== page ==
Role of the stringent response in antibiotic tolerance of Escherichia coli
Alves Oliveira, Sofia Raquel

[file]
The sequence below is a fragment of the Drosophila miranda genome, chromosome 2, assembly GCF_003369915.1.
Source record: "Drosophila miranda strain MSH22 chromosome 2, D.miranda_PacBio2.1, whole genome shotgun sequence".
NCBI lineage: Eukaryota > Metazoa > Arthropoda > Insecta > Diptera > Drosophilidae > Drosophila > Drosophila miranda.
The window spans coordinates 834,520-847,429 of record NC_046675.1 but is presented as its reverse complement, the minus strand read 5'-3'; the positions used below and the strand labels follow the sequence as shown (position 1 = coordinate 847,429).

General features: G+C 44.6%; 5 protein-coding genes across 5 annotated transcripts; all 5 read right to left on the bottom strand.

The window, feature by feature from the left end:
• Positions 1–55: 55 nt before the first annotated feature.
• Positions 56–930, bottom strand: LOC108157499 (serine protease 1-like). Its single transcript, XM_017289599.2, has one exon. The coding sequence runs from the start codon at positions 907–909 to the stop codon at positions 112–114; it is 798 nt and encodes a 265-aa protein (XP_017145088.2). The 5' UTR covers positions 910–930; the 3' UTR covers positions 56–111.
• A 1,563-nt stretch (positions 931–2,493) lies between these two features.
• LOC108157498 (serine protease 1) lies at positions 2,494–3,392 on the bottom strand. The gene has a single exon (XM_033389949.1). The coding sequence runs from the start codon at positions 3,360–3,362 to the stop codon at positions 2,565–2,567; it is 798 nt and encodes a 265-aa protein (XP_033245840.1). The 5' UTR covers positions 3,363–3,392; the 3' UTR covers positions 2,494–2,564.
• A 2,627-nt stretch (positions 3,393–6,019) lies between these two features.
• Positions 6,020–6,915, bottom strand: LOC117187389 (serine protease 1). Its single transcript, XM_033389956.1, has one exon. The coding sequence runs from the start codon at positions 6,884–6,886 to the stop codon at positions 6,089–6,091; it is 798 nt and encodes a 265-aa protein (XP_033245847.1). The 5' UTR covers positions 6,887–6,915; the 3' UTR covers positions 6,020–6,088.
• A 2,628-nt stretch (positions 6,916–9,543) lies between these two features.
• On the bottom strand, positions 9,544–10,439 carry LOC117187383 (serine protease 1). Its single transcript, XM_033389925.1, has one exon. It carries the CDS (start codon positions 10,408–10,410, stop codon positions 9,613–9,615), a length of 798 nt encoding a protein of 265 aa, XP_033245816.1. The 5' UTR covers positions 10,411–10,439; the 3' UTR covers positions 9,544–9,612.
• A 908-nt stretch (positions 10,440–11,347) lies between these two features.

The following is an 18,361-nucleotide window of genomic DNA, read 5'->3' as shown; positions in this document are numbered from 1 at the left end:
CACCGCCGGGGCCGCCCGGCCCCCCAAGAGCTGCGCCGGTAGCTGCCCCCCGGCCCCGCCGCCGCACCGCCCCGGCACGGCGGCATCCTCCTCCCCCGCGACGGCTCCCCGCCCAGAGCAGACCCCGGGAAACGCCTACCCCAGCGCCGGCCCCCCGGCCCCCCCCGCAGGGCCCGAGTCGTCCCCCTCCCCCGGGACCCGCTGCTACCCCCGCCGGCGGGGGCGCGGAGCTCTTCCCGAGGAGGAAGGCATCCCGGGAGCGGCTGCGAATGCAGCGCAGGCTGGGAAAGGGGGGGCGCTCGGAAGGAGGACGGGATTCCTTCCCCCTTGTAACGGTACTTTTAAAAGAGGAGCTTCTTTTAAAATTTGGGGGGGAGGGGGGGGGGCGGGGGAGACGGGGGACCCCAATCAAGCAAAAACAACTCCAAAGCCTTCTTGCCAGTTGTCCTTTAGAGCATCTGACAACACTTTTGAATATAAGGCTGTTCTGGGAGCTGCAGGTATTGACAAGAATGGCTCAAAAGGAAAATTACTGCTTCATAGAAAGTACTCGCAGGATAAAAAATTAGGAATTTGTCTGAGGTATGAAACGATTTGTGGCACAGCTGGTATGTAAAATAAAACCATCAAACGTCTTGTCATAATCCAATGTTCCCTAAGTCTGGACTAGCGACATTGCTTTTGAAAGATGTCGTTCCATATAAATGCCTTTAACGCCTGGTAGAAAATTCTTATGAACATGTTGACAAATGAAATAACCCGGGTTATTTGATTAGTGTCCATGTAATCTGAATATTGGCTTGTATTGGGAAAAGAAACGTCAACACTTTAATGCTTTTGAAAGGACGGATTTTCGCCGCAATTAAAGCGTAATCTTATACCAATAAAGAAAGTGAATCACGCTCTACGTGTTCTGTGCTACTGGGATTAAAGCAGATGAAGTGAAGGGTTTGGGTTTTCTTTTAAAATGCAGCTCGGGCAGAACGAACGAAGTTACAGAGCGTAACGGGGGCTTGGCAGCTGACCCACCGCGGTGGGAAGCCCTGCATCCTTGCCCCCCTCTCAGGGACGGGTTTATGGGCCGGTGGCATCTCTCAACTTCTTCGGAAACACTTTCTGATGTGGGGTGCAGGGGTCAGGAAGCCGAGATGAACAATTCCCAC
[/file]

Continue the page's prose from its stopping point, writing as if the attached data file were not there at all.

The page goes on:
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The stringent response is a near-universal bacterial adaptation system control mediated by accumulation of two guanine nucleotides ppGpp and pppGpp, collectively known as (p)ppGpp. The response monitors several environmental stress inputs, such as nutrient limitation and heat shock and remodels bacterial physiology in order to overcome the challenges. In Echerichia coli (p)ppGpp levels controlled by two enzymes – RelA and SpoT, the namesakes of RelA SpoT Homologue (RSH) protein family. The stringent response is associated to induction of virulence, antibiotic resistance and was recently suggested to be the driving force behind the formation of so-called persister cells – antibiotictolerant phenotypic variants in antibiotic-sensitive population. Since drug resistance and tolerance constitute a significant public health threat, understanding the connection amongst (p)ppGpp, antibiotic treatment and persistence is of great importance.